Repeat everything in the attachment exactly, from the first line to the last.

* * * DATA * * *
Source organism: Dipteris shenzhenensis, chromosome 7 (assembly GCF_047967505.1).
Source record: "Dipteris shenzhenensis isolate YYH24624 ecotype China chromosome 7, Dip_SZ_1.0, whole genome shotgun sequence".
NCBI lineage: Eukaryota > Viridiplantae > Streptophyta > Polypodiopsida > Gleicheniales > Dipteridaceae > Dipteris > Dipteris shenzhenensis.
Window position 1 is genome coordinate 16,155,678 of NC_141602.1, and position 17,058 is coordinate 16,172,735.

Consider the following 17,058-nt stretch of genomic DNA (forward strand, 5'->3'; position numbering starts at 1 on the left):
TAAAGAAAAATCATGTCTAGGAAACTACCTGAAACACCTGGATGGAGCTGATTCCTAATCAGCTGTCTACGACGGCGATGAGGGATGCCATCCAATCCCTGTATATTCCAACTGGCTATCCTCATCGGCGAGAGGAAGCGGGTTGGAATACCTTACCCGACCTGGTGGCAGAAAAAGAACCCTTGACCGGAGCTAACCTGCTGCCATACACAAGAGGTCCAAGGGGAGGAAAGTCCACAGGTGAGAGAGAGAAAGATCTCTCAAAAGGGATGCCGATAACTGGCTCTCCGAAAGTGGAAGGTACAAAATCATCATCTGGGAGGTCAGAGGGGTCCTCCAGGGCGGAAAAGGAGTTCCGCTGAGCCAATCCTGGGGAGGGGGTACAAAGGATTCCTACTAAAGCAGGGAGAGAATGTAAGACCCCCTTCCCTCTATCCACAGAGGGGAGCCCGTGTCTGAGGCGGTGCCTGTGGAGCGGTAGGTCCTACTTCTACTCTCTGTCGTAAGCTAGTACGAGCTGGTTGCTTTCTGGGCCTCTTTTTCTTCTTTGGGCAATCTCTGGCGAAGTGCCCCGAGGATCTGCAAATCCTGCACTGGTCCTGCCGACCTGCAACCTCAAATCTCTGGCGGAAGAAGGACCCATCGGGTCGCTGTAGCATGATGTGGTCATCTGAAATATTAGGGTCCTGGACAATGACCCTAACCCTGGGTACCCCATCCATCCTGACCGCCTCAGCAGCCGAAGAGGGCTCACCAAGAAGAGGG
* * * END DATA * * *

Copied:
Source organism: Dipteris shenzhenensis, chromosome 7 (assembly GCF_047967505.1).
Source record: "Dipteris shenzhenensis isolate YYH24624 ecotype China chromosome 7, Dip_SZ_1.0, whole genome shotgun sequence".
NCBI lineage: Eukaryota > Viridiplantae > Streptophyta > Polypodiopsida > Gleicheniales > Dipteridaceae > Dipteris > Dipteris shenzhenensis.
Window position 1 is genome coordinate 16,155,678 of NC_141602.1, and position 17,058 is coordinate 16,172,735.

Consider the following 17,058-nt stretch of genomic DNA (forward strand, 5'->3'; position numbering starts at 1 on the left):
TAAAGAAAAATCATGTCTAGGAAACTACCTGAAACACCTGGATGGAGCTGATTCCTAATCAGCTGTCTACGACGGCGATGAGGGATGCCATCCAATCCCTGTATATTCCAACTGGCTATCCTCATCGGCGAGAGGAAGCGGGTTGGAATACCTTACCCGACCTGGTGGCAGAAAAAGAACCCTTGACCGGAGCTAACCTGCTGCCATACACAAGAGGTCCAAGGGGAGGAAAGTCCACAGGTGAGAGAGAGAAAGATCTCTCAAAAGGGATGCCGATAACTGGCTCTCCGAAAGTGGAAGGTACAAAATCATCATCTGGGAGGTCAGAGGGGTCCTCCAGGGCGGAAAAGGAGTTCCGCTGAGCCAATCCTGGGGAGGGGGTACAAAGGATTCCTACTAAAGCAGGGAGAGAATGTAAGACCCCCTTCCCTCTATCCACAGAGGGGAGCCCGTGTCTGAGGCGGTGCCTGTGGAGCGGTAGGTCCTACTTCTACTCTCTGTCGTAAGCTAGTACGAGCTGGTTGCTTTCTGGGCCTCTTTTTCTTCTTTGGGCAATCTCTGGCGAAGTGCCCCGAGGATCTGCAAATCCTGCACTGGTCCTGCCGACCTGCAACCTCAAATCTCTGGCGGAAGAAGGACCCATCGGGTCGCTGTAGCATGATGTGGTCATCTGAAATATTAGGGTCCTGGACAATGACCCTAACCCTGGGTACCCCATCCATCCTGACCGCCTCAGCAGCCGAAGAGGGCTCACCAAGAAGAGGG